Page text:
Naturally occurring long-chain ceramides (Cer) are known to alter the lateral organization of biological membranes. In particular, they produce alterations of microdomains that are involved in several cellular processes, ranging from apoptosis to immune response. In order to induce similar biological effects, short-chain Cer are extensively used in in vivo experiments to replace their long-chain analogues. In this work, we used the combined approach of atomic force microscopy (AFM) and fluorescence correlation spectroscopy (FCS) to investigate the effect of Cer chain length in lipid bilayers composed of sphingomyelin, dioleoyl-phosphatidylcholine, and cholesterol. Our results show that only long-chain Cer, like C18 and C16, are able to segregate from the liquid-ordered phase, forming separate Cerenriched domains. Conversely, short-chain Cer do not form a separate phase but alter the physical properties of the liquid-ordered domains, decreasing their stability and viscosity and perturbing the lipid packing. These differences may contribute to the explanation of the different physiological effects that are often observed for the long- and short-chain Cer.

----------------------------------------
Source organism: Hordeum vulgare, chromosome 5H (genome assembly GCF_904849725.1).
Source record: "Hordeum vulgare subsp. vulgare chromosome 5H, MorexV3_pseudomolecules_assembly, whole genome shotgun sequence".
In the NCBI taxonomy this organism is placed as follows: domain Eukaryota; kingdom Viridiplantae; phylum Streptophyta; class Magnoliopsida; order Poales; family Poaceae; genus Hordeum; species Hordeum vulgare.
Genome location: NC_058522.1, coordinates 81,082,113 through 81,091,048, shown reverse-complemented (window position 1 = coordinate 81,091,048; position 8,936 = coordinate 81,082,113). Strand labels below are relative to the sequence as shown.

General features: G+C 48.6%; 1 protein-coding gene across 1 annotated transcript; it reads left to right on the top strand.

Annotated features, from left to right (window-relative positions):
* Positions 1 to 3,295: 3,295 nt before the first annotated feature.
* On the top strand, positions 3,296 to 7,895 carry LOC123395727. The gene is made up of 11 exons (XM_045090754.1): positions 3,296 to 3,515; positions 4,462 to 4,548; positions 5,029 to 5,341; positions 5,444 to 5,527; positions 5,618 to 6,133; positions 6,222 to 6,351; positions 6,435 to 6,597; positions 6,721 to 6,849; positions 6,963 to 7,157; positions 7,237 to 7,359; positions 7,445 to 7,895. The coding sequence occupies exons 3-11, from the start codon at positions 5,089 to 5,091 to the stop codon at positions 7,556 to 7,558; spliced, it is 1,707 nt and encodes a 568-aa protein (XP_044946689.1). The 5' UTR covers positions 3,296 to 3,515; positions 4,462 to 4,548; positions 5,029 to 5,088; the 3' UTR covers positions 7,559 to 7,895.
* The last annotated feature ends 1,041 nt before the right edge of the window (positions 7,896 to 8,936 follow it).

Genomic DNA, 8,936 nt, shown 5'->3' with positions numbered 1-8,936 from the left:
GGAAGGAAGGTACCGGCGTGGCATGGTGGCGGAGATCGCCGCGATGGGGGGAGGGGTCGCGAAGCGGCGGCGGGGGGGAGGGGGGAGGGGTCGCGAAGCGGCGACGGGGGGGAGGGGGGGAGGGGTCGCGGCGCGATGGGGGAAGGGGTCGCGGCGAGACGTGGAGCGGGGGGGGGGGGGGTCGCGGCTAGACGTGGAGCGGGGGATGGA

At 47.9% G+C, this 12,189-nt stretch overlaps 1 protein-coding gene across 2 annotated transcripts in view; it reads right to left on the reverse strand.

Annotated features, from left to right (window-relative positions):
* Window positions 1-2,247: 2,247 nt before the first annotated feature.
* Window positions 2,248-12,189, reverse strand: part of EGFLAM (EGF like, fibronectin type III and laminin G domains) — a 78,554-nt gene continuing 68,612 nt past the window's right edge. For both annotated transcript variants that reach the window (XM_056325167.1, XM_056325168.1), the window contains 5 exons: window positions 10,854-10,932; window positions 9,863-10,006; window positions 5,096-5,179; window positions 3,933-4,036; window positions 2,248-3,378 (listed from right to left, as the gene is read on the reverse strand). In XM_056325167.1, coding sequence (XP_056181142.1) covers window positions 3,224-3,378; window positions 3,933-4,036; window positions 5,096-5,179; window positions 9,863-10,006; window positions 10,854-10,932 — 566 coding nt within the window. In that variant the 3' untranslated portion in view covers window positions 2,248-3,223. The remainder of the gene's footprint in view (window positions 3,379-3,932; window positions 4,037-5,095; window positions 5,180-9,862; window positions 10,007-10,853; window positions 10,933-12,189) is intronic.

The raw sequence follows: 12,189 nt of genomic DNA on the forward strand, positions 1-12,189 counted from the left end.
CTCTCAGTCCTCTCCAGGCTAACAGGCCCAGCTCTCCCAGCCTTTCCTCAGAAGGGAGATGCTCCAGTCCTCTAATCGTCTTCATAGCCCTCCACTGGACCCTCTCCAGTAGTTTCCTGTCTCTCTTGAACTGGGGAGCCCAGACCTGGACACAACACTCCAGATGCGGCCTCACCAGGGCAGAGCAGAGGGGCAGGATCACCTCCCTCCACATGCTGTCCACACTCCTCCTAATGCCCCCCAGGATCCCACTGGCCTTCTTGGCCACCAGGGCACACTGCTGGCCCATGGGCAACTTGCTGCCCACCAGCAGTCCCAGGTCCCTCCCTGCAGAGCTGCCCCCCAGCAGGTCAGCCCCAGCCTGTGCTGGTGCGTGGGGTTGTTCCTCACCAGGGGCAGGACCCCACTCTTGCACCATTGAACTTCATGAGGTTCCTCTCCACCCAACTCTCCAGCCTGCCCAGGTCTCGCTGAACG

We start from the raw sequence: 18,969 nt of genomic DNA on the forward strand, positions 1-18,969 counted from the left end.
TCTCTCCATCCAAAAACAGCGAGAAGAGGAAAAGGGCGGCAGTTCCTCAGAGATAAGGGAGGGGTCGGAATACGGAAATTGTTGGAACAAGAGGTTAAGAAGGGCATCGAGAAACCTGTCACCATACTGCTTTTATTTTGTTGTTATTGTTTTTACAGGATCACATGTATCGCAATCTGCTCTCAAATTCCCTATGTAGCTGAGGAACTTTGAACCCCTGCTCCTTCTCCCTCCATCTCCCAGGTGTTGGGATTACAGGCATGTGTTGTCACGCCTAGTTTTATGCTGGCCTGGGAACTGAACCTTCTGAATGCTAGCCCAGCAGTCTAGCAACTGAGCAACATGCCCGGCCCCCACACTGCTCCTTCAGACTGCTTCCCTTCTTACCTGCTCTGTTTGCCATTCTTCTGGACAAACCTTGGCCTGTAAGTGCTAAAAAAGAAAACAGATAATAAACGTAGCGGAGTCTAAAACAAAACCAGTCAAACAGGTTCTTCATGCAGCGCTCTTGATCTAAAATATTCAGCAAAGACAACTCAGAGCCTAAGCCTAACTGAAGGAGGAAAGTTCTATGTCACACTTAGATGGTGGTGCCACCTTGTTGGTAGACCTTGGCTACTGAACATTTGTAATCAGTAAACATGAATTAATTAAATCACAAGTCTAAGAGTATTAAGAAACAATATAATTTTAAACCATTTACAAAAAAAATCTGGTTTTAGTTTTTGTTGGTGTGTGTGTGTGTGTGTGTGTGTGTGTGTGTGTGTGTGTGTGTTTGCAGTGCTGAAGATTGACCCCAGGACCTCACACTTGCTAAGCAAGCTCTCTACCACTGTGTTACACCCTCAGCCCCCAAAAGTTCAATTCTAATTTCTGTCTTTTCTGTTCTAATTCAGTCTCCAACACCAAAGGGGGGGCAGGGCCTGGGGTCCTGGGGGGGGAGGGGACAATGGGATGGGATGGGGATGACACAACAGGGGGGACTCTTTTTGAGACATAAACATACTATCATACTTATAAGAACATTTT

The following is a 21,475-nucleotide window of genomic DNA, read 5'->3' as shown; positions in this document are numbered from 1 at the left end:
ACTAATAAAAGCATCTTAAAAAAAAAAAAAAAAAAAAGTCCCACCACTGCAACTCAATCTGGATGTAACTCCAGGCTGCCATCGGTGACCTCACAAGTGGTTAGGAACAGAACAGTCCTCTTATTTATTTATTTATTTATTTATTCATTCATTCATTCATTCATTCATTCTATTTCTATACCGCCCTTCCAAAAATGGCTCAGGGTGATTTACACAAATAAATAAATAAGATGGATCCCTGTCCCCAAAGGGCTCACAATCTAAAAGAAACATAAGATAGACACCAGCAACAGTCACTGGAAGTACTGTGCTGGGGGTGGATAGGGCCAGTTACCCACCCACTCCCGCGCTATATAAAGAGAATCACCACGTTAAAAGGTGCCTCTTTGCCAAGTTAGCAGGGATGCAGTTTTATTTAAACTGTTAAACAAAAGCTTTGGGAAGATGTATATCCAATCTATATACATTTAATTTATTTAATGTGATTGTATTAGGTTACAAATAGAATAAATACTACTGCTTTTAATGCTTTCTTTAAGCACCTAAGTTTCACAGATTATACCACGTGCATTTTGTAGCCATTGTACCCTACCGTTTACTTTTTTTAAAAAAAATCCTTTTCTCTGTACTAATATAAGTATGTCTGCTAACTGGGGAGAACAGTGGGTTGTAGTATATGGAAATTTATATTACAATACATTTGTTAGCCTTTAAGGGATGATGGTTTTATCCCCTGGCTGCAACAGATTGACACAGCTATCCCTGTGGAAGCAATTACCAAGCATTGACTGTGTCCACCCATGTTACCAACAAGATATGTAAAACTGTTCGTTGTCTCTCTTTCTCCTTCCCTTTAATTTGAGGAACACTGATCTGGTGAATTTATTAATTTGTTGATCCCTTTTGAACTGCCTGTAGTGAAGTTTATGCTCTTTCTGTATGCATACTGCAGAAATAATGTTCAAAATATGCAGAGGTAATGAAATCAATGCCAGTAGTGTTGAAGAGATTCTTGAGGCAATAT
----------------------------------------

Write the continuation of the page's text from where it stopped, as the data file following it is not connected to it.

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|Published - 3 Jul 2007